Hi;
I'm trying to determine if the equation h = -16t^2 + vt + s works out like this where

-16t^2 is the amount of speed a free falling object falls through the air ie for the first second it falls
16 feet then for the second its speed is doubled then triple for the third second and so on?

vt starting velocity

s is the starting height of the object.

and all this is without the consideration of wind speed, weight of object ect...

Thanks.

Originally Posted by anthonye
Hi;
I'm trying to determine if the equation h = -16t^2 + vt + s works out like this where

-16t^2 is the amount of speed a free falling object falls through the air ie for the first second it falls
16 feet then for the second its speed is doubled then triple for the third second and so on?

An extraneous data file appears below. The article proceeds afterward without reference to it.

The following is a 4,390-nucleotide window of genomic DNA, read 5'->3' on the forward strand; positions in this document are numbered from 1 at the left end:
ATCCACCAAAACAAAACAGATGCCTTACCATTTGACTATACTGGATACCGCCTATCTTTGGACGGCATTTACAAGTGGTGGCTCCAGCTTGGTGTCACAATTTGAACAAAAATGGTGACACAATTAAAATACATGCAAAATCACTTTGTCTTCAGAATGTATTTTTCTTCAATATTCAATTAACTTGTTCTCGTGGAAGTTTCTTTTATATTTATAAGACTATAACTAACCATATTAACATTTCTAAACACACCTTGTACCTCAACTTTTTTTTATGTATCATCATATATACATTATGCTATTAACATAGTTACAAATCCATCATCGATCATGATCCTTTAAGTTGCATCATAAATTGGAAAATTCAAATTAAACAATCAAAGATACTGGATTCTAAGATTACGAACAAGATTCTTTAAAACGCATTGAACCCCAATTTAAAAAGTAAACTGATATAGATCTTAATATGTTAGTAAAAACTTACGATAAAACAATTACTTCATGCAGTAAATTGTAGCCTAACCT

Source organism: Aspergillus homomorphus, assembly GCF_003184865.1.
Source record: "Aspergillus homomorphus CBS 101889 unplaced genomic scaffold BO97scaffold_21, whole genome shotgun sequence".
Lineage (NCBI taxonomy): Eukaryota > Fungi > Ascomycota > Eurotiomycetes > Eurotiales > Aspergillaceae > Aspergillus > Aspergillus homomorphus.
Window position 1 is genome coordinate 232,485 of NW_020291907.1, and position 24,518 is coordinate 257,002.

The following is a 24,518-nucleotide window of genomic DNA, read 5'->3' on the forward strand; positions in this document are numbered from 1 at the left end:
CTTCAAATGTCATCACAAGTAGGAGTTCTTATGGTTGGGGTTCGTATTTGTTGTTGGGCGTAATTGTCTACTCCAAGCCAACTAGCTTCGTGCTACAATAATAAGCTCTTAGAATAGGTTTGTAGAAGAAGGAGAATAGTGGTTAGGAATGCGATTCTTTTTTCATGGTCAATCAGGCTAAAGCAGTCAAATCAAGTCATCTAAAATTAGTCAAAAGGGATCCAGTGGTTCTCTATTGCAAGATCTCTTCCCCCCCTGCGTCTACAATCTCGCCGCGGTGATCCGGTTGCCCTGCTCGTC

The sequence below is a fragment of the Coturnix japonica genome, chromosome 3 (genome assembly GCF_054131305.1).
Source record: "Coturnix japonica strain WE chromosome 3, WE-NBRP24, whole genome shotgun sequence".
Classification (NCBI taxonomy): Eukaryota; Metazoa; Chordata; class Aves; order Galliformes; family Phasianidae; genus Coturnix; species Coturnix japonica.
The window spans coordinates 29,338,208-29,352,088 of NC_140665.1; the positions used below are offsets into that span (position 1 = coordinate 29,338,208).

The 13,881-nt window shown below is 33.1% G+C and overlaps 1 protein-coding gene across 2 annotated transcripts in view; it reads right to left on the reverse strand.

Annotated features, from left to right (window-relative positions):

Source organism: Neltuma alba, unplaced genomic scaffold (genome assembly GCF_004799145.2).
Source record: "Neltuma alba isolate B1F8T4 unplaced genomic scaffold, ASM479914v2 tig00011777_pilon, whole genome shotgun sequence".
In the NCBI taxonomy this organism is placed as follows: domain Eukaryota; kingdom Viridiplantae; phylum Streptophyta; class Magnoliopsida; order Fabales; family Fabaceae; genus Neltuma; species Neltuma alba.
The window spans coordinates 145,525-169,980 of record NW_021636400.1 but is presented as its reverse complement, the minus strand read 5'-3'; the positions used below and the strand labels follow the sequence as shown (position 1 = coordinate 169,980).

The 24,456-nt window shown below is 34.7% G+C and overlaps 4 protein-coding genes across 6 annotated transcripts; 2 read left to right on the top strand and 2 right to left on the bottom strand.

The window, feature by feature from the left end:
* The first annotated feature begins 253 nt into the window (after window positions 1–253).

vt starting velocity

s is the starting height of the object.

and all this is without the consideration of wind speed, weight of object ect...

Thanks.
I am not clear what your question is! "works out like" what?

No, "-16t^2" is NOT "the amount of speed a free falling object falls through the air", it is the (approximate since the "16" is only approximate) distance an object with no initial speed would fall in t seconds.

No, "vt" is NOT "starting velocity". "v" is the starting velocity. "vt" is the distance an object with starting velocity v, and no acceleration, would fall in t seconds. It is this term that gives "for the first second it falls 16 feet then for the second its speed is doubled then triple for the third second and so on", not the "-16t^2".

Yes, s is the starting height of the object.

Since "h" is a distance, all three terms, "-16t^2", "vt", and "h" are distances.

All this is "without the consideration of wind speed", or even air resistance in still air, i.e. "in vacuum", but it is NOT "without consideration of weight of object". All objects of any weight fall the same in vacuum.

(And "et cetera" is abbreviated "etc.", not "ect.". That's a pet peeve of mine!)